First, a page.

from The Prelude: Book II
William Wordsworth

For now a trouble came into my mind
From unknown causes. I was left alone
Seeking the visible world, nor knowing why.
The props of my affections were removed,
And yet the building stood, as if sustained
By its own spirit! All that I beheld
Was dear, and hence to finer influxes
The mind lay open to a more exact
And close communion. Many are our joys
In youth, but oh! what happiness to live
When every hour brings palpable access
Of knowledge, when all knowledge is delight,
And sorrow is not there!

What is most interesting here is to compare Wordsworth to someone like, say, St. John of the Cross, also a poet and also capable of expressing this mystery in language that defies an explanation that is looking for critical apparatus.

Dark Night of the Soul
St. John of the Cross

On a dark night,
Kindled in love with yearnings--oh, happy chance!--
I went forth without being observed,
My house being now at rest.

In darkness and secure,
By the secret ladder, disguised--oh, happy chance!--
In darkness and in concealment,
My house being now at rest.

In the happy night,
In secret, when none saw me,
Nor I beheld aught,
Without light or guide, save that which burned in my

This light guided me
More surely than the light of noonday
To the place where he (well I knew who!) was awaiting me--
A place where none appeared.

Oh, night that guided me,
Oh, night more lovely than the dawn,
Oh, night that joined Beloved with lover,
Lover transformed in the Beloved!

Upon my flowery breast,
Kept wholly for himself alone,
There he stayed sleeping, and I caressed him,
And the fanning of the cedars made a breeze.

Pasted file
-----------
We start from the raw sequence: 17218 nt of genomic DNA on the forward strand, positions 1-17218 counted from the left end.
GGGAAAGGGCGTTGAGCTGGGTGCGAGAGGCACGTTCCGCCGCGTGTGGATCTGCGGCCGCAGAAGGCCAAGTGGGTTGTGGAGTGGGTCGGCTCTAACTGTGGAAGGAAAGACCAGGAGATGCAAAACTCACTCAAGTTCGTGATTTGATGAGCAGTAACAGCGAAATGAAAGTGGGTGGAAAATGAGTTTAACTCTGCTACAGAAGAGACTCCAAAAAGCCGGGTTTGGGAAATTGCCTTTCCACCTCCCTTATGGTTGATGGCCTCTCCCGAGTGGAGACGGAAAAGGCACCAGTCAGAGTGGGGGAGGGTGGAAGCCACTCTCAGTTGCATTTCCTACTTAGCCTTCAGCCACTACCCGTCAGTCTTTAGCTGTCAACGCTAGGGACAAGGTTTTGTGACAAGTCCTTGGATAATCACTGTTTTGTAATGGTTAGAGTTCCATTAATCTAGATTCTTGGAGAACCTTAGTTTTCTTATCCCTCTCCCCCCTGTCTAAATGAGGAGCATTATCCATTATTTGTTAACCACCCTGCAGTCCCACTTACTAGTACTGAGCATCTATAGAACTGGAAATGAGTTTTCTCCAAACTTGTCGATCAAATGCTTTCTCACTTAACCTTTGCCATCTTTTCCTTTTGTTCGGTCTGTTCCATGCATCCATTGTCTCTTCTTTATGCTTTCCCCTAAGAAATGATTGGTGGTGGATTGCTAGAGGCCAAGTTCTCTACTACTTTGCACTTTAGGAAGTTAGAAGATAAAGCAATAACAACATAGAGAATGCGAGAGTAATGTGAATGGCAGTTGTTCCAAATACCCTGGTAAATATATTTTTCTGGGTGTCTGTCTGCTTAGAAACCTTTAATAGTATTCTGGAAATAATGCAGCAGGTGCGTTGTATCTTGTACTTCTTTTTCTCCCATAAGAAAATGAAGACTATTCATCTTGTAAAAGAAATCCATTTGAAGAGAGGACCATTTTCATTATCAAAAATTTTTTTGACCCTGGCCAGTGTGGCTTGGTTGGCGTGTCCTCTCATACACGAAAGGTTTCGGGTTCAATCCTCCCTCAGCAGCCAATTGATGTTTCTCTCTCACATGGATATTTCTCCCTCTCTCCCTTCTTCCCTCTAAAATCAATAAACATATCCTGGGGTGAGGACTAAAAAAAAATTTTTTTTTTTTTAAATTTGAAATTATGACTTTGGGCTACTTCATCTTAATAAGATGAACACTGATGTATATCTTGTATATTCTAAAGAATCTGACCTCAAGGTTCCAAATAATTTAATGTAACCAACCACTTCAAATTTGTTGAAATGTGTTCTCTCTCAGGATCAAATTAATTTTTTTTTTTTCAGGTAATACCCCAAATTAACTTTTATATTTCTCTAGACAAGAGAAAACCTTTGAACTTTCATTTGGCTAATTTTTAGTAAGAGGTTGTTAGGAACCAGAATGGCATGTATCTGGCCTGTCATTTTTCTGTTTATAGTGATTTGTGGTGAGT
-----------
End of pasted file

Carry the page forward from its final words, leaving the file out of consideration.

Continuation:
The breeze blew from the turret
As I parted his locks;
With his gentle hand he wounded my neck
And caused all my senses to be suspended.

I remained, lost in oblivion;
My face I reclined on the Beloved.
All ceased and I abandoned myself,
Leaving my cares forgotten among the lilies. 

Coming from a different and earlier tradition in poetry the links may be difficult to see and perhaps are better noticed with extensive reading in St. John of the Cross's commentary on his own poem.  But of particular interest here is the tight correlation between the "suspension of senses" in the last stanza but one and the "I remained."  This correlates nicely to the section of The Prelude highlighted in yellow above. The last stanza of "Dark Night of the Soul" corresponds well to the section of Wordsworth's poem highlighted in blue. 

Is it possible that what Wordsworth is describing here is a mystical experience?  One every bit as deep, but more highly orthodox than those that Blake brought on himself.  I don't know if Wordsworth is often seen as a mystic--but this passage suggest affinities with almost all writers of spiritual literature in which a limit is reached of what the senses can divine and the pleasure link with that sensual association vanishes for no reason.  What remains, however is all that occurred in the building of the mystical experience, and it proves a solid ground for building a higher level of the mystical experience? 

Perhaps, we might object, we don't see Wordsworth as particularly holy, religious, or pious in any meaningful way.  His poetic theory comes to within a breath of a pantheistic heresy.  But in that breath is all of the difference, and the Holy Spirit blows were He wist, so I don't know what kind of case you can make from that point of view.  Plus, this does provide a very nice solution to textual problems that writers looking at Wordsworth's poetic theory are tortured to explain. 

And perhaps a little credence can be granted this reading, if we look a little later in the poem:

from The Prelude: Book II
William Wordsworth

Thence did I drink the visionary power;
And deem not profitless those fleeting moods
Of shadowy exultation: not for this,
That they are kindred to our purer mind
And intellectual life; but that the soul,
Remembering how she felt, but what she felt
Remembering not, retains an obscure sense
Of possible sublimity, whereto
With growing faculties she doth aspire,
With faculties still growing, feeling still
That whatsoever point they gain, they yet
Have something to pursue.